What an ass. Sure, you have the right to shame people if you want. And we have the right to point out that you are being an asshole from your stance of incredible science privilege as a science one-percenter. Lecturing anyone who is not tenured, doesn't enjoy HHMI funding, isn't comfortably ensconced in a hard money position, isn't in a highly prestigious University or Institute, may not even have achieved her first professorial appointment yet about "selfishness" is being a colossal dickweed.
Well, you know how I feel about dickweedes.
I do like @mbeisen and I do think he is on the side of angels here*. I agree that all of us need to be challenged and I find his comments to be this, not an unbearable insult. Would it hurt to dip one toe in the PLoS ONE waters? Maybe we can try that out without it hurting us too badly. Can we preach his gospel? Sure, no problem. Can we ourselves speak of PLoS ONE papers on the CVs and Biosketches of the applications we are reviewing without being unjustifiably dismissive of how many notes Amadeus has included? No problem.
So let us try to get past his rhetoric, position of privilege and stop with the tone trolling. Let's just use his frothing about OA to examine our own situations and see where we can help the cause without it putting our labs out of business.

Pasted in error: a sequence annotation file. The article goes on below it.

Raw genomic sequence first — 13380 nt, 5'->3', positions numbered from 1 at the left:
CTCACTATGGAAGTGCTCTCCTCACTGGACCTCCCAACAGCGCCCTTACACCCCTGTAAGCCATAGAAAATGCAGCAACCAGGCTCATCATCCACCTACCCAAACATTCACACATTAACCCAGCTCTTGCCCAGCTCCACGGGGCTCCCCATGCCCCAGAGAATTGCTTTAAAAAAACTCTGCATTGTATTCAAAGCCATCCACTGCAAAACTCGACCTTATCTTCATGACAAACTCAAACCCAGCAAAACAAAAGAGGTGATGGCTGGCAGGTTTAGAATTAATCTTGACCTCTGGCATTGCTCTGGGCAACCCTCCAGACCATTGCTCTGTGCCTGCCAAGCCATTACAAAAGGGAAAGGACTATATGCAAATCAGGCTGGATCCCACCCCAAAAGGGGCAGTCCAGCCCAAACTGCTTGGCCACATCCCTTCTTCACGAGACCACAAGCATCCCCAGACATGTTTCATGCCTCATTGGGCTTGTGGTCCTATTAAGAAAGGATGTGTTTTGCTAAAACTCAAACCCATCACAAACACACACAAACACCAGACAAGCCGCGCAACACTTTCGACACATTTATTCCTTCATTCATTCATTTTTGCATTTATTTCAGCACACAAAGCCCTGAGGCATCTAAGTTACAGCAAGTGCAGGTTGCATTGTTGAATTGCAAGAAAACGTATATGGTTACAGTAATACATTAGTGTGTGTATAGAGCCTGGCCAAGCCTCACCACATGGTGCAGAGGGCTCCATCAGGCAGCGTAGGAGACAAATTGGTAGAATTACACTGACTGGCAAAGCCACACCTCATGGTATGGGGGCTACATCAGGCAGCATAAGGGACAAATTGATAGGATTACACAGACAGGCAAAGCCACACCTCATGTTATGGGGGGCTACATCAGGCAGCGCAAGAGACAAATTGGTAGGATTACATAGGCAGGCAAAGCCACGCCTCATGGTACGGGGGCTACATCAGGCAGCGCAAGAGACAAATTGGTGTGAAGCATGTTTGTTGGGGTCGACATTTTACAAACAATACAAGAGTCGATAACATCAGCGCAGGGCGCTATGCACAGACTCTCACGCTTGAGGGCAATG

*ETA: meaning Open Access, not his attacks on Twitter
To be absolutely clear, I use the term "dump journal" without malice. Some do, I know, but I do not. I use it to refer to journals of last resort. The ones where you and your subfield are perfectly willing to publish stuff and, more importantly, perfectly willing to cite other papers. Sure, it isn't viewed as awesome, but it is....respectable. The Editor and sub-editors, probably the editorial board, are known people. Established figures who publish most of their own papers in much, much higher IF journals. It is considered a place where the peer review is solid, conducted by appropriate experts who, btw, review extensively for journals higher up the food chain.